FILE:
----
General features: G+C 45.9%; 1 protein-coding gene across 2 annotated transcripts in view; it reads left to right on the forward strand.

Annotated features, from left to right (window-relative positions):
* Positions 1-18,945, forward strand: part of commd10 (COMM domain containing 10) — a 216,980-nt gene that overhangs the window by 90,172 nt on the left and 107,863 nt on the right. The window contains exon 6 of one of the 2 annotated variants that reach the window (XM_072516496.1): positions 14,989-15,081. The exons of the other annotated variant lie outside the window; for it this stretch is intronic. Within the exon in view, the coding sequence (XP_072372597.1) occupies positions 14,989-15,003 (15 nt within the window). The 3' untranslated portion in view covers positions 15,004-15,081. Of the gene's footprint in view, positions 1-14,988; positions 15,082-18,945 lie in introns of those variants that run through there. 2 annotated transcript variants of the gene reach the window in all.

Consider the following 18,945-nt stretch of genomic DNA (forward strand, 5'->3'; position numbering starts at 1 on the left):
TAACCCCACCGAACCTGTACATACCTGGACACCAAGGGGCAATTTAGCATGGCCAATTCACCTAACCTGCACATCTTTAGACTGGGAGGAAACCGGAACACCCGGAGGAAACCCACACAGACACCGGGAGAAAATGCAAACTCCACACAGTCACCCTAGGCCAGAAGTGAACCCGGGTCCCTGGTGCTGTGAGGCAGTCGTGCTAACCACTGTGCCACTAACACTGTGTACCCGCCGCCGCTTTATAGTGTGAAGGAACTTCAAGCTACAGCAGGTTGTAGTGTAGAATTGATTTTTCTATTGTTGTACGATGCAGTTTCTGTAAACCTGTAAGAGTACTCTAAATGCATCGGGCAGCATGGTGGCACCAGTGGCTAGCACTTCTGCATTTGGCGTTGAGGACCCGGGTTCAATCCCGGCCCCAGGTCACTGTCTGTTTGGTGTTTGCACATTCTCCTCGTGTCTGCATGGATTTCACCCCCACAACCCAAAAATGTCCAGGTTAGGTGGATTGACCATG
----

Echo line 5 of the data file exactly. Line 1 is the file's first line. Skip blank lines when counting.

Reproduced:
TAACCCCACCGAACCTGTACATACCTGGACACCAAGGGGCAATTTAGCATGGCCAATTCACCTAACCTGCACATCTTTAGACTGGGAGGAAACCGGAACACCCGGAGGAAACCCACACAGACACCGGGAGAAAATGCAAACTCCACACAGTCACCCTAGGCCAGAAGTGAACCCGGGTCCCTGGTGCTGTGAGGCAGTCGTGCTAACCACTGTGCCACTAACACTGTGTACCCGCCGCCGCTTTATAGTGTGAAGGAACTTCAAGCTACAGCAGGTTGTAGTGTAGAATTGATTTTTCTATTGTTGTACGATGCAGTTTCTGTAAACCTGTAAGAGTACTCTAAATGCATCGGGCAGCATGGTGGCACCAGTGGCTAGCACTTCTGCATTTGGCGTTGAGGACCCGGGTTCAATCCCGGCCCCAGGTCACTGTCTGTTTGGTGTTTGCACATTCTCCTCGTGTCTGCATGGATTTCACCCCCACAACCCAAAAATGTCCAGGTTAGGTGGATTGACCATG